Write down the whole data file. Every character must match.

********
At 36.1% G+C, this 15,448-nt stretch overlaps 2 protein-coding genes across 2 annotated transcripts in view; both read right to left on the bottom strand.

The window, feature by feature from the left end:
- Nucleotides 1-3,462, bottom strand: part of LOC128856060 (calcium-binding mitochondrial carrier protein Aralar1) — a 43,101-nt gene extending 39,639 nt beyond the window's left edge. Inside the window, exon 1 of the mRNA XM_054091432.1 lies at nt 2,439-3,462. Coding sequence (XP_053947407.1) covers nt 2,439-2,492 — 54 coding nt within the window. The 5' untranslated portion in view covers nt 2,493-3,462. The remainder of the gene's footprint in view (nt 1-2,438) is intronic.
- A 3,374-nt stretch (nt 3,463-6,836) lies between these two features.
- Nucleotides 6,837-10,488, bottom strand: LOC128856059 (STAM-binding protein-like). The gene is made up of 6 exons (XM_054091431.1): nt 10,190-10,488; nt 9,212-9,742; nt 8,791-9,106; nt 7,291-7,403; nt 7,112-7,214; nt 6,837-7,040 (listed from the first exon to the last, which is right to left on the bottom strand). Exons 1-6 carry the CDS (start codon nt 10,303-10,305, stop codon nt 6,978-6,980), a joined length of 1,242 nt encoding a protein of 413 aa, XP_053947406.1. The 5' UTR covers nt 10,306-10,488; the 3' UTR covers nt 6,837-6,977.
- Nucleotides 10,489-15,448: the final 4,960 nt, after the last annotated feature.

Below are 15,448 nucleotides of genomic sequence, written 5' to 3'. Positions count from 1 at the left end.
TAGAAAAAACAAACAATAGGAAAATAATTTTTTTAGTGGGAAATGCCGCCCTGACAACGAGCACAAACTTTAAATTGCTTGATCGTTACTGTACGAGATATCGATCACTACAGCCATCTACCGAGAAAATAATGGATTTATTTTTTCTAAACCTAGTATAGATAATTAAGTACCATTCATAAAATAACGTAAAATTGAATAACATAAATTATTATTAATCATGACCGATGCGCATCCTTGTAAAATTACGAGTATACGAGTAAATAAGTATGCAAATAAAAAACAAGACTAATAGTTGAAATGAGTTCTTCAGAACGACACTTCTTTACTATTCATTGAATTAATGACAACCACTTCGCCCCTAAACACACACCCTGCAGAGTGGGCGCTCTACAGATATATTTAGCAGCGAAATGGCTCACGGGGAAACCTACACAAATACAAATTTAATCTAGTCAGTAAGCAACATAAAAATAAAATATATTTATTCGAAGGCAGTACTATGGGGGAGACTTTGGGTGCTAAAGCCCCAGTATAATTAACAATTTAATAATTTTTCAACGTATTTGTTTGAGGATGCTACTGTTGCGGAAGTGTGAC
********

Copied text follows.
At 36.1% G+C, this 15,448-nt stretch overlaps 2 protein-coding genes across 2 annotated transcripts in view; both read right to left on the bottom strand.

The window, feature by feature from the left end:
- Nucleotides 1-3,462, bottom strand: part of LOC128856060 (calcium-binding mitochondrial carrier protein Aralar1) — a 43,101-nt gene extending 39,639 nt beyond the window's left edge. Inside the window, exon 1 of the mRNA XM_054091432.1 lies at nt 2,439-3,462. Coding sequence (XP_053947407.1) covers nt 2,439-2,492 — 54 coding nt within the window. The 5' untranslated portion in view covers nt 2,493-3,462. The remainder of the gene's footprint in view (nt 1-2,438) is intronic.
- A 3,374-nt stretch (nt 3,463-6,836) lies between these two features.
- Nucleotides 6,837-10,488, bottom strand: LOC128856059 (STAM-binding protein-like). The gene is made up of 6 exons (XM_054091431.1): nt 10,190-10,488; nt 9,212-9,742; nt 8,791-9,106; nt 7,291-7,403; nt 7,112-7,214; nt 6,837-7,040 (listed from the first exon to the last, which is right to left on the bottom strand). Exons 1-6 carry the CDS (start codon nt 10,303-10,305, stop codon nt 6,978-6,980), a joined length of 1,242 nt encoding a protein of 413 aa, XP_053947406.1. The 5' UTR covers nt 10,306-10,488; the 3' UTR covers nt 6,837-6,977.
- Nucleotides 10,489-15,448: the final 4,960 nt, after the last annotated feature.

Below are 15,448 nucleotides of genomic sequence, written 5' to 3'. Positions count from 1 at the left end.
TAGAAAAAACAAACAATAGGAAAATAATTTTTTTAGTGGGAAATGCCGCCCTGACAACGAGCACAAACTTTAAATTGCTTGATCGTTACTGTACGAGATATCGATCACTACAGCCATCTACCGAGAAAATAATGGATTTATTTTTTCTAAACCTAGTATAGATAATTAAGTACCATTCATAAAATAACGTAAAATTGAATAACATAAATTATTATTAATCATGACCGATGCGCATCCTTGTAAAATTACGAGTATACGAGTAAATAAGTATGCAAATAAAAAACAAGACTAATAGTTGAAATGAGTTCTTCAGAACGACACTTCTTTACTATTCATTGAATTAATGACAACCACTTCGCCCCTAAACACACACCCTGCAGAGTGGGCGCTCTACAGATATATTTAGCAGCGAAATGGCTCACGGGGAAACCTACACAAATACAAATTTAATCTAGTCAGTAAGCAACATAAAAATAAAATATATTTATTCGAAGGCAGTACTATGGGGGAGACTTTGGGTGCTAAAGCCCCAGTATAATTAACAATTTAATAATTTTTCAACGTATTTGTTTGAGGATGCTACTGTTGCGGAAGTGTGAC